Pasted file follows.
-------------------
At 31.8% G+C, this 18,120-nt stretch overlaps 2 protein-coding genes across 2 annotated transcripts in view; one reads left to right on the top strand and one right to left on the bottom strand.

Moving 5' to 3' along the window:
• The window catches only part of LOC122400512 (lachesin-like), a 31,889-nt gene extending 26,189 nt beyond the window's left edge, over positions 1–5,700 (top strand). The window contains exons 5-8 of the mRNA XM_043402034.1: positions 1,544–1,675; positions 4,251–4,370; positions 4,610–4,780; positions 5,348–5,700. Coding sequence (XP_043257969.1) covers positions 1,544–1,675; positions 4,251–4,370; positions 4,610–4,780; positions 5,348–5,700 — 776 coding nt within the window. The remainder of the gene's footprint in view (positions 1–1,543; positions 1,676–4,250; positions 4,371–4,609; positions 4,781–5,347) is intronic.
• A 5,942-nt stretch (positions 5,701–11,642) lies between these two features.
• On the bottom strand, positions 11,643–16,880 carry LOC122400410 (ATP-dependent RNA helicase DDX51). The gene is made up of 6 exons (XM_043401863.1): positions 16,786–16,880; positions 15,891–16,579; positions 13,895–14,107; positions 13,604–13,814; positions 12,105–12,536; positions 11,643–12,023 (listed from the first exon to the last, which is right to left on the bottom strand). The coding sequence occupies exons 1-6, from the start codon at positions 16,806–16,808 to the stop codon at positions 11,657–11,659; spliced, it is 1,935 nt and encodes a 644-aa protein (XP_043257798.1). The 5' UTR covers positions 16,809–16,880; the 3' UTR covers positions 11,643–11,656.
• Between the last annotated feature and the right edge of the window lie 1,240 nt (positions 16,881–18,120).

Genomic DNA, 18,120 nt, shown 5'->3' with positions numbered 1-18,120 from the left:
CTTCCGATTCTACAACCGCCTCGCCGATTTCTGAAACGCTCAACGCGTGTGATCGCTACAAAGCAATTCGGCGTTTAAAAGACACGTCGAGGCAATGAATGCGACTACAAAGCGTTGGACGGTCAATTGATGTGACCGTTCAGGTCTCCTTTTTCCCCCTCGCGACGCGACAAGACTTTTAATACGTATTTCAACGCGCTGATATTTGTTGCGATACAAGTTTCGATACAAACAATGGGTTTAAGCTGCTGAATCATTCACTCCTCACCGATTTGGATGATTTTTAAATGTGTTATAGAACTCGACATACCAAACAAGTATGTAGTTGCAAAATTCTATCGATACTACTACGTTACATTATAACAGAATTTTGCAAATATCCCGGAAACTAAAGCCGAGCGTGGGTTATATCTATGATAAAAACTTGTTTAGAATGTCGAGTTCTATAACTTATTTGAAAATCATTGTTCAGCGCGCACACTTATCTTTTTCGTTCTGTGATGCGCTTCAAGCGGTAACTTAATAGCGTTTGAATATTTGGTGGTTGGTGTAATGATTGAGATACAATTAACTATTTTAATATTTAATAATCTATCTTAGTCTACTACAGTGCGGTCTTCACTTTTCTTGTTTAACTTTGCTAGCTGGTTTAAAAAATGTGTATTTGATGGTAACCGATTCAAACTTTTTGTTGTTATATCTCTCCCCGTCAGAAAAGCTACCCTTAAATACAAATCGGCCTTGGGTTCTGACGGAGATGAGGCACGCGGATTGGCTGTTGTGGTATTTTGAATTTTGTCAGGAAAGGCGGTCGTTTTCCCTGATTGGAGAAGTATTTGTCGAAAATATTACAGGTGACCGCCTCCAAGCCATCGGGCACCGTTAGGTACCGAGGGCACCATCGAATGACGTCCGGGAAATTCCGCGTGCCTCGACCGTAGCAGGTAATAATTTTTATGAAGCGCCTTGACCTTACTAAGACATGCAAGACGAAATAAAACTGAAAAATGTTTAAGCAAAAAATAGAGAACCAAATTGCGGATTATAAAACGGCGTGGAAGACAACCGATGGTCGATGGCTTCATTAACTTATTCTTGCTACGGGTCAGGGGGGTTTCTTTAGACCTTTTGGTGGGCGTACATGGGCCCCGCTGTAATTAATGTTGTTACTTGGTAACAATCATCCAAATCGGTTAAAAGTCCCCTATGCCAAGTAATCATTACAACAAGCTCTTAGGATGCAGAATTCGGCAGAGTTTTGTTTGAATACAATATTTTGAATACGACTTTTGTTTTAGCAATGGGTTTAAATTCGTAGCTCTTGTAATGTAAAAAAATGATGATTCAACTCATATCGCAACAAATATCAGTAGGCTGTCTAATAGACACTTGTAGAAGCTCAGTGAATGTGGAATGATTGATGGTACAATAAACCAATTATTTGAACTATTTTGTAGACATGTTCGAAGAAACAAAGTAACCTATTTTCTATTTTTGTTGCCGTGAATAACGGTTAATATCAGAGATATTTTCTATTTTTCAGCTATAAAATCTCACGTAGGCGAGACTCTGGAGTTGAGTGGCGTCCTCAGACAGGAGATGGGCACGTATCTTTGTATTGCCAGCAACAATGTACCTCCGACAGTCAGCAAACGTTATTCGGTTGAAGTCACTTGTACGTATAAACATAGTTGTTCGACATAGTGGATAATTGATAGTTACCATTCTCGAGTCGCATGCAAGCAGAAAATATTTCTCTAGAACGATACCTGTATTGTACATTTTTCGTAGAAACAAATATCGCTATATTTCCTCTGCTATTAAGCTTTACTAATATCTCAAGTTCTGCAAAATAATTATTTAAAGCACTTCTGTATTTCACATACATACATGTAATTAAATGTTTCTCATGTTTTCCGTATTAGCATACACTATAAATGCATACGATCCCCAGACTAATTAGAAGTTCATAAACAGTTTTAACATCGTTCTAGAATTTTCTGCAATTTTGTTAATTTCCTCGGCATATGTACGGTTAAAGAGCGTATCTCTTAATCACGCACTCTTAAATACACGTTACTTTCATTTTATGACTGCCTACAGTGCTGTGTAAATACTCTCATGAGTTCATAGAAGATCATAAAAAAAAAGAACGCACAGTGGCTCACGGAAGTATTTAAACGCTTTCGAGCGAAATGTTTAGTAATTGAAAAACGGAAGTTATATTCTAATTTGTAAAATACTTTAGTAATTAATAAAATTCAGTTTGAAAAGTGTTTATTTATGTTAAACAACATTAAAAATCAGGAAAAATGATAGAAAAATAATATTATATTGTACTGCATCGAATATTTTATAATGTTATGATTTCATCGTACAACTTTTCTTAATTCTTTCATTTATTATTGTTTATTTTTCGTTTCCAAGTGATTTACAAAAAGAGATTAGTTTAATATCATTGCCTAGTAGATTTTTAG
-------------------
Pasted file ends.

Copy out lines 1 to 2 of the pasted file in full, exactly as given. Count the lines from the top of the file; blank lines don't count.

At 31.8% G+C, this 18,120-nt stretch overlaps 2 protein-coding genes across 2 annotated transcripts in view; one reads left to right on the top strand and one right to left on the bottom strand.

Moving 5' to 3' along the window: